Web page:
campus encounters

"Get the first-hand scoop about colleges and universities"

Search Results for: “Albion College

Albion College (Take 2)

Albion College (visited 3/25/19)

(Click HERE to see notes on my first campus visit on 1/30/15)

Albion sealAlbion College is doing some amazing things to keep up with the times in terms of job skills, majors to prep students in relevant fields, etc. However, the town – at least right now – leaves a bit to be desired. When the steel industry basically shut down during the recession and they weren’t making materials for plants in Detroit, the town took a big hit. However, Albion is different than many other small towns with Liberal Arts colleges. Many colleges have alumni that give back to the college itself. The alumni at Albion give back to the town. They’ve invested millions to open a hotel (we stayed there for the counselor fly-in; it’s wonderful), a theater, and a brewery (where we ate/drank the 2nd night: also wonderful!). The alumni want the town to thrive because they know that’s how the college and its students thrive. Additionally, Amtrak stops in town (and runs through campus) allowing students easy access to Detroit (less than an hour) or Chicago (less than 2 hours).

Albion train through campus

Amtrak running through campus. “You stop hearing it after awhile!” said one student.

What stood out for me are their Programs of Distinction: 5 specialized institutes, an honors program, and research to allow students to build on interests and skills.

  • Students in the Honors Program take 4 dedicated classes in different disciplines which count towards graduation requirements. They need a 3.5 GPA and write a thesis to graduate with Honors. All majors and all athletic teams “except men’s basketball” are represented in the program. They intentionally build a community through events like paintball tournaments, going into Chicago, ice cream socials, etc.
  • Institutes were created to help students look at how topics fit together. “Majors go vertically; we need something to help them think horizontally.” Institutes have their own criteria for entrance, and students must maintain a higher GPA to stay in.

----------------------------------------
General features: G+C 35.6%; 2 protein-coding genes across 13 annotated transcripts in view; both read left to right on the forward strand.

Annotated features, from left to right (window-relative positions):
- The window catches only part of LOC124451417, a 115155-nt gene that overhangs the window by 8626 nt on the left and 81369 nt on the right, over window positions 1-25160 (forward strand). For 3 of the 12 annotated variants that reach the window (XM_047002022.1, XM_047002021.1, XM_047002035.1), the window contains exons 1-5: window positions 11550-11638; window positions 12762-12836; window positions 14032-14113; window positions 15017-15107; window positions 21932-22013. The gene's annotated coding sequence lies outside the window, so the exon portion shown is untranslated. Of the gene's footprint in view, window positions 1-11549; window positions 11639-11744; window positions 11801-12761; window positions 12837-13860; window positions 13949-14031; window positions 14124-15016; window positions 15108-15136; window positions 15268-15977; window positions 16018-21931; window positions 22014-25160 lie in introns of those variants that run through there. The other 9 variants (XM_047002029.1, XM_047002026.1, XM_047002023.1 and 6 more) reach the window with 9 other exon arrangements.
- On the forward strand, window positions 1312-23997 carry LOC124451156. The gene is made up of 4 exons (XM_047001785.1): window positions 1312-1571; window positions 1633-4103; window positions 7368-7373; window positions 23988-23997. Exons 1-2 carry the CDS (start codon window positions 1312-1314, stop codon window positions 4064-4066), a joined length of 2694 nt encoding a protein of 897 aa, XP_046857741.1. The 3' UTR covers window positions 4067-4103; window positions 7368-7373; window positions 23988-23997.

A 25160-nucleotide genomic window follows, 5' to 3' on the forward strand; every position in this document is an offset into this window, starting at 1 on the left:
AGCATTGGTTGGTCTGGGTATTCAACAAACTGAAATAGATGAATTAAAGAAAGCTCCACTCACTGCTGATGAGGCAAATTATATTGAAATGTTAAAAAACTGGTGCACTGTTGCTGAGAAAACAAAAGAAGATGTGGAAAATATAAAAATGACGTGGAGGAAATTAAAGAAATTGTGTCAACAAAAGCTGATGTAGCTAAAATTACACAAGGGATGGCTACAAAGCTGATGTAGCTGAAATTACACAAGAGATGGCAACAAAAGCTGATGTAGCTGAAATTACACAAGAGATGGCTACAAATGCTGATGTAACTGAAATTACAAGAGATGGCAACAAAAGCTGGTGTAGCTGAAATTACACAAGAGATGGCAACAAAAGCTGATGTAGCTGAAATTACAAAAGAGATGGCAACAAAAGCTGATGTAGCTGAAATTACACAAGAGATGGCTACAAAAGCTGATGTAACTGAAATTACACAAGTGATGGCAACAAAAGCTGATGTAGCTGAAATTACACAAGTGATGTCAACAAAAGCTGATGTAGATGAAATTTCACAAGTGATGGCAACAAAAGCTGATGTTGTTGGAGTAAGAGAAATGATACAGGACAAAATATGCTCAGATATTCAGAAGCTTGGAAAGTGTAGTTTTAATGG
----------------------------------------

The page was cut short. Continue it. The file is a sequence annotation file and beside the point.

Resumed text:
• Business and Management gives students opportunities to expand and build business knowledge through speakers, networking, and more. They offer a summer program (two 2-hour classes, 4 days a week) to prepare them for internships.
  • Albion 1Medicine works with all pre-health students for clinical shadowing and internships to make sure they’re pursuing the right path. They partner with several schools: 4 students got interviews with Central Michigan Medical for an assured entrance program; they also offer 4+1 Nursing with Oakland; DPT at UM-Flint; and DO, Dental, and Pharmacy with Lake Erie College of Osteopathic Medicine. Over 90% of the kids who “work the process” get into med school.
  • Sustainability and the Environment fits with multiple majors because it’s interdisciplinary, but also has 3 of its own majors and 2 concentrations. They have a farm and nature center on campus. They take students on trips around the continental US right after graduation.
  • Leadership In Public Policy and Service takes 140 students from a range of majors to learn what policy is like and help make a difference in their fields. Students complete 4 elements: 6 courses (2 are exclusive to this institute), community service (required each semester), a lecture series (they must attend a certain number), and an internship.
  • Teacher Development offers Professional Development money for students who usually use it in senior year for student teaching.

Albion observatoryResearch: They provide a $600 stipend to students who get accepted to present a paper or poster at a national conference. Over the summer, 36 students are selected to do 6- to 10-week research projects campus. They get free housing, $380 a week, and a $500 fund for what they need (chemicals, mileage, etc).

Another great opportunity for students is the Philadelphia Center where they complete 32 hours of internship (they have to interview for the experience) and 8 hour of classes per week. “They do the adulting thing with a safety net!” They’d like to send 40-50 students each semester, but only 11 went last semester. They have students talk to landlords to deal with budget, location, etc. “It’s an opportunity to look for housing in a big city with someone there to help.”

Albion hanging scultures

Hanging sculptures/artwork

A couple students had this to say about studying at Albion:

  • “I love that it isn’t perfect. It’s a little rough around the edges, but it’s on the upswing. I can be part of the growth and improvement. It’ll be a great experience if I can look back and say, ‘I was a part of that.’”
  • “This wasn’t my first choice, but it came down to finances. Now I dread the thought of graduating because it’s been that great.”
Albion institute

One of the Institute buildings located downtown (about a 10 minute walk from campus)

We asked the panel about their favorite classes: